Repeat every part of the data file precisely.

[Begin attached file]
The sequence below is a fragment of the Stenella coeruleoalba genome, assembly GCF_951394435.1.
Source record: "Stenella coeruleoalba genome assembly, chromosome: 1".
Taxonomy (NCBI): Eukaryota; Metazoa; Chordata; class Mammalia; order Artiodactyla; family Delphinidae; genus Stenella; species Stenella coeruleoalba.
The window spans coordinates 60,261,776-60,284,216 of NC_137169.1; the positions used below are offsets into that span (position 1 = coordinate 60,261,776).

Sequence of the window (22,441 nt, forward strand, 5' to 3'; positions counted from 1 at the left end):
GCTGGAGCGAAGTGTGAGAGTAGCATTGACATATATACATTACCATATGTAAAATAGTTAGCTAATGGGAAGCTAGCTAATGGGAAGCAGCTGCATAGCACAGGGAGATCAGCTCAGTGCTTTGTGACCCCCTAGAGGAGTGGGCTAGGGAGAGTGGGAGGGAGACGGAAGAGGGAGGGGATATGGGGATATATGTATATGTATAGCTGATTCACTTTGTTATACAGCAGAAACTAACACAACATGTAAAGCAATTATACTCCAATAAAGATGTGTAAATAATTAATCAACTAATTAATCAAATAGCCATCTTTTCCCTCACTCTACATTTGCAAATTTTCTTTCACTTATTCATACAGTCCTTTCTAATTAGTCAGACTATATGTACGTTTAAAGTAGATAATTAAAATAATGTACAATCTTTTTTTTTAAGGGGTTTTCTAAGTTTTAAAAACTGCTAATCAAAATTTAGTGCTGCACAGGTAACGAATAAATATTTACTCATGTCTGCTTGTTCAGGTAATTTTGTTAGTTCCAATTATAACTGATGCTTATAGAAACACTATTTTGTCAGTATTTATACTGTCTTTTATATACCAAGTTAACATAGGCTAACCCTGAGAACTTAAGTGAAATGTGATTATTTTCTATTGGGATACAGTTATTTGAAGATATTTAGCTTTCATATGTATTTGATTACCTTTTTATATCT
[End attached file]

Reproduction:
The sequence below is a fragment of the Stenella coeruleoalba genome, assembly GCF_951394435.1.
Source record: "Stenella coeruleoalba genome assembly, chromosome: 1".
Taxonomy (NCBI): Eukaryota; Metazoa; Chordata; class Mammalia; order Artiodactyla; family Delphinidae; genus Stenella; species Stenella coeruleoalba.
The window spans coordinates 60,261,776-60,284,216 of NC_137169.1; the positions used below are offsets into that span (position 1 = coordinate 60,261,776).

Sequence of the window (22,441 nt, forward strand, 5' to 3'; positions counted from 1 at the left end):
GCTGGAGCGAAGTGTGAGAGTAGCATTGACATATATACATTACCATATGTAAAATAGTTAGCTAATGGGAAGCTAGCTAATGGGAAGCAGCTGCATAGCACAGGGAGATCAGCTCAGTGCTTTGTGACCCCCTAGAGGAGTGGGCTAGGGAGAGTGGGAGGGAGACGGAAGAGGGAGGGGATATGGGGATATATGTATATGTATAGCTGATTCACTTTGTTATACAGCAGAAACTAACACAACATGTAAAGCAATTATACTCCAATAAAGATGTGTAAATAATTAATCAACTAATTAATCAAATAGCCATCTTTTCCCTCACTCTACATTTGCAAATTTTCTTTCACTTATTCATACAGTCCTTTCTAATTAGTCAGACTATATGTACGTTTAAAGTAGATAATTAAAATAATGTACAATCTTTTTTTTTAAGGGGTTTTCTAAGTTTTAAAAACTGCTAATCAAAATTTAGTGCTGCACAGGTAACGAATAAATATTTACTCATGTCTGCTTGTTCAGGTAATTTTGTTAGTTCCAATTATAACTGATGCTTATAGAAACACTATTTTGTCAGTATTTATACTGTCTTTTATATACCAAGTTAACATAGGCTAACCCTGAGAACTTAAGTGAAATGTGATTATTTTCTATTGGGATACAGTTATTTGAAGATATTTAGCTTTCATATGTATTTGATTACCTTTTTATATCT